Most People Don’t Know How Data is Shared on Connected Devices, According to Study

53% of people who own connected devices aren’t planning on buying another within the next year, a study has found. Clutch, a B2B market research company, surveyed 503 people that own connected devices to find out which devices they use the most, how people use the devices, and how they plan to use connected devices in the future. Over two-thirds of the people surveyed owned smart home appliances like thermostats, locks, and TVs. Coming in second at 35% was wearables like the Apple Watch. Less than a third of people had digital assistants like Amazon Alexa or Google Home.

Clutch connected devices survey
Most people said the biggest benefit of their connected devices was access to important info, according to the survey

The study also found that people aren’t completely sold on connected devices. Not only did over half of the people say that they weren’t planning on buying another connected device in the next year, but 64% reported that they could do their day-to-day activities without connected devices. Unlike smartphones, which people use constantly for everything from mapping directions to communicating with friends and family, most people use connected devices for singular functions like checking the weather. The majority of the people surveyed didn’t know their devices’ full scope of abilities.

The study also found that most users of connected devices aren’t aware of how companies collect and use consumer data.

“Your data is shared across entire networks…all of your data is stored somewhere. Regular smartphone users don’t think about it and don’t think it really matters to them,”

said Pavel Shlenok, CTO of R-Style Lab, a software development company. Clutch’s survey confirmed this notion, as only 40% of the people surveyed knew that their data is shared across multiple devices. 31% of people thought their data was not shared across multiple devices, while 29% of people admitted that they weren’t sure. Their ignorance is especially pertinent as companies like Amazon have found major security flaws in their connected devices.

As connected devices are in their relatively early stages of technology, users’ experiences have come with challenges and benefits. The biggest challenge found in the survey was connecting to networks at 19%. Second in place was maintenance of connected devices at 13%. Other challenges included buying the device and not using it, sharing data across devices, and device malfunctions. On the other hand, connected devices do have their benefits, the biggest being access to important information at 39%. Another 20% said the biggest benefit of using connected devices was controlling their smart home devices remotely. As Gartner Inc. has forecasted that their will be 20.4 connected devices by 2020, it’s expected that people will expand their knowledge and usage of connected devices.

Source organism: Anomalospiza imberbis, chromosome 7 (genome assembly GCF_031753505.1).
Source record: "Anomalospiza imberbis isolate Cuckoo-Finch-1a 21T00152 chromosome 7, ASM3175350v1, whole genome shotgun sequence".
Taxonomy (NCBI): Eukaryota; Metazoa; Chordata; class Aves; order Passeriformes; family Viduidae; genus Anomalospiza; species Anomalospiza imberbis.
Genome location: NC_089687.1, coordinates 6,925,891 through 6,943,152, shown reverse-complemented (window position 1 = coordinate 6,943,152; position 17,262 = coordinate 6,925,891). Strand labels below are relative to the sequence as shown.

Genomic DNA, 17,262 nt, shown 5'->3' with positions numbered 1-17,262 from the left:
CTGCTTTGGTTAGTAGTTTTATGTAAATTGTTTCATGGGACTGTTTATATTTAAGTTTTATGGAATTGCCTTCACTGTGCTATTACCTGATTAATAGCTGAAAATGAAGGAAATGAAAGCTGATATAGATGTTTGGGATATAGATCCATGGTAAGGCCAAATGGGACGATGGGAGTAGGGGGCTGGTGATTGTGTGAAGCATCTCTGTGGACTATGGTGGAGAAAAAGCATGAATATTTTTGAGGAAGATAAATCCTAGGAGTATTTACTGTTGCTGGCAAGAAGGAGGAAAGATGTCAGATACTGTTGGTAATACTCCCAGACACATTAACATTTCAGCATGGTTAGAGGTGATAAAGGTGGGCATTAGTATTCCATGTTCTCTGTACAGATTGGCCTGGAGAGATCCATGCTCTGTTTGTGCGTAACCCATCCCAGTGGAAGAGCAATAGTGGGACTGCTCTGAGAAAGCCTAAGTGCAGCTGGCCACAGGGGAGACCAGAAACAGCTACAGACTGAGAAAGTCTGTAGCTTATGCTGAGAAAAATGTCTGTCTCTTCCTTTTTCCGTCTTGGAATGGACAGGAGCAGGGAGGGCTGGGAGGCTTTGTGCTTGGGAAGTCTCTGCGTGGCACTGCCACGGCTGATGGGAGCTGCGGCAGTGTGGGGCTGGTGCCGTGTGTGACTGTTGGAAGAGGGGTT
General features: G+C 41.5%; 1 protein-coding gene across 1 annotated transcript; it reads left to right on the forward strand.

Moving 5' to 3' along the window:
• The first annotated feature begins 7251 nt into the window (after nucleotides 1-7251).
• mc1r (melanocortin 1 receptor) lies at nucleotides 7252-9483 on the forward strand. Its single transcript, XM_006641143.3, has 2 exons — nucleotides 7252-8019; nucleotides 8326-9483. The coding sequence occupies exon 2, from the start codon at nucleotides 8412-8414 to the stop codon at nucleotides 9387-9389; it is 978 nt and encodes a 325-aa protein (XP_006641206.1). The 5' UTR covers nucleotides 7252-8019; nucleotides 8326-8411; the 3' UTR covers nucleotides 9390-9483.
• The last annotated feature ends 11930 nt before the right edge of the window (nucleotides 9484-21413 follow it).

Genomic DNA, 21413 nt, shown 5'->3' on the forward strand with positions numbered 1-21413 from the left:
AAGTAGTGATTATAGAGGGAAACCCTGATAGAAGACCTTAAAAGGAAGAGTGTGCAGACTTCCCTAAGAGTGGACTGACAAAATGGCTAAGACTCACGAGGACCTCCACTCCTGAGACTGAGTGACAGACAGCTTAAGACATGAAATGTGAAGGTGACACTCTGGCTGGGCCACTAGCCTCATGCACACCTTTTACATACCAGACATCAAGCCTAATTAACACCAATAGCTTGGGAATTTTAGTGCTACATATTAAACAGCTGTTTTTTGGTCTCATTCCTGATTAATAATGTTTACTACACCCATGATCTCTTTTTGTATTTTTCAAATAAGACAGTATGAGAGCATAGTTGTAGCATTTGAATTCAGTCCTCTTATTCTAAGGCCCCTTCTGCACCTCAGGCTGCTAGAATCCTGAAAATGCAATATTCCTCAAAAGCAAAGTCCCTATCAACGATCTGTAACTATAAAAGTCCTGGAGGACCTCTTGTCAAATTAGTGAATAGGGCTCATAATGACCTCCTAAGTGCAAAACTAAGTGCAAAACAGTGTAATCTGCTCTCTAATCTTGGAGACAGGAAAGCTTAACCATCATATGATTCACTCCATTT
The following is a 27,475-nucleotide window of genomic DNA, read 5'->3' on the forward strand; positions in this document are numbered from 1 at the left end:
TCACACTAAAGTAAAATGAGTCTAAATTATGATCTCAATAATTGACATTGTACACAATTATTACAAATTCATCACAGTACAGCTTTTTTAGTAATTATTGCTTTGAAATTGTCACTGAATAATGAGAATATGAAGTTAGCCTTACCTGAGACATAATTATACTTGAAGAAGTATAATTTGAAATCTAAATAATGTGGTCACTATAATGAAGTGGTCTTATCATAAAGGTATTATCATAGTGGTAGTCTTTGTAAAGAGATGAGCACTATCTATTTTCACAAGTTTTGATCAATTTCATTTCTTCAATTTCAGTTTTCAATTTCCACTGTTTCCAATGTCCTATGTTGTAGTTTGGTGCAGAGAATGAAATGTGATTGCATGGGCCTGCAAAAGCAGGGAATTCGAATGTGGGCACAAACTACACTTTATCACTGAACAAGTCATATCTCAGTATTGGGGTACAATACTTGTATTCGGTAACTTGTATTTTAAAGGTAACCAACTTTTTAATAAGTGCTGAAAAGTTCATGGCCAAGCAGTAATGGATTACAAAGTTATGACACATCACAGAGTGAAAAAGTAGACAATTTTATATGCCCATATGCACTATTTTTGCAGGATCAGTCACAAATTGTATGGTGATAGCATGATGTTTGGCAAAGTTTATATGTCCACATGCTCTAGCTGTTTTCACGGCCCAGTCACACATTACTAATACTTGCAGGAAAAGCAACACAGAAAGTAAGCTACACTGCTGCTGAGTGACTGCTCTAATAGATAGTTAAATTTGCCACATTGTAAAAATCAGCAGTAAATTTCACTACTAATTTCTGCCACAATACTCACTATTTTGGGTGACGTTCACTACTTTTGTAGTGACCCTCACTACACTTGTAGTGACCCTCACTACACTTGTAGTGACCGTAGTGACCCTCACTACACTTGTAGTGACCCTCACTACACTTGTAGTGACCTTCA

Aliza Vigderman

Aliza Vigderman

Aliza is a journalist living in Brooklyn, New York. Throughout her career, her work has spanned many intersections within the tech industry. At SquareFoot, a New York-based real estate technology company, she wrote about the ways in which technology has changed the real estate industry, as well as the challenges that business owners face when they want to invest in property. At Degreed.com, an education technology website, Aliza created digital content for lifelong learners, exploring the ways in which technology has democratized education. Additionally, she has written articles for The Huffington Post as well as her own content on Medium, the online publishing platform. Aliza’s love of journalism and research stems from the excellent Journalism program at Brandeis University. At Brandeis, Aliza interned as a research assistant at the Schuster Institute for Investigative Journalism, a non-profit “news room without walls”. There, Aliza was paired with an investigative journalist and used academic databases to obtain data on everything from the suicide rates in Bhutan to local Boston court cases. Her last position was as an account executive at Yelp, educating business owners on the power of technology to increase revenue. Throughout, however, her heart remained with tech journalism, and she’s thrilled to be writing for Security Baron. When she’s not keeping afloat of the latest tech trends, Aliza likes to cook, read, and write. A former high school “Class Clown,” Aliza has completed two feature-length screenplays, a pilot, and countless comedic sketches. On her days off you can find her relaxing in Prospect Park, trying the latest flavors at Ample Hills Ice Cream, and spending time with friends and family.

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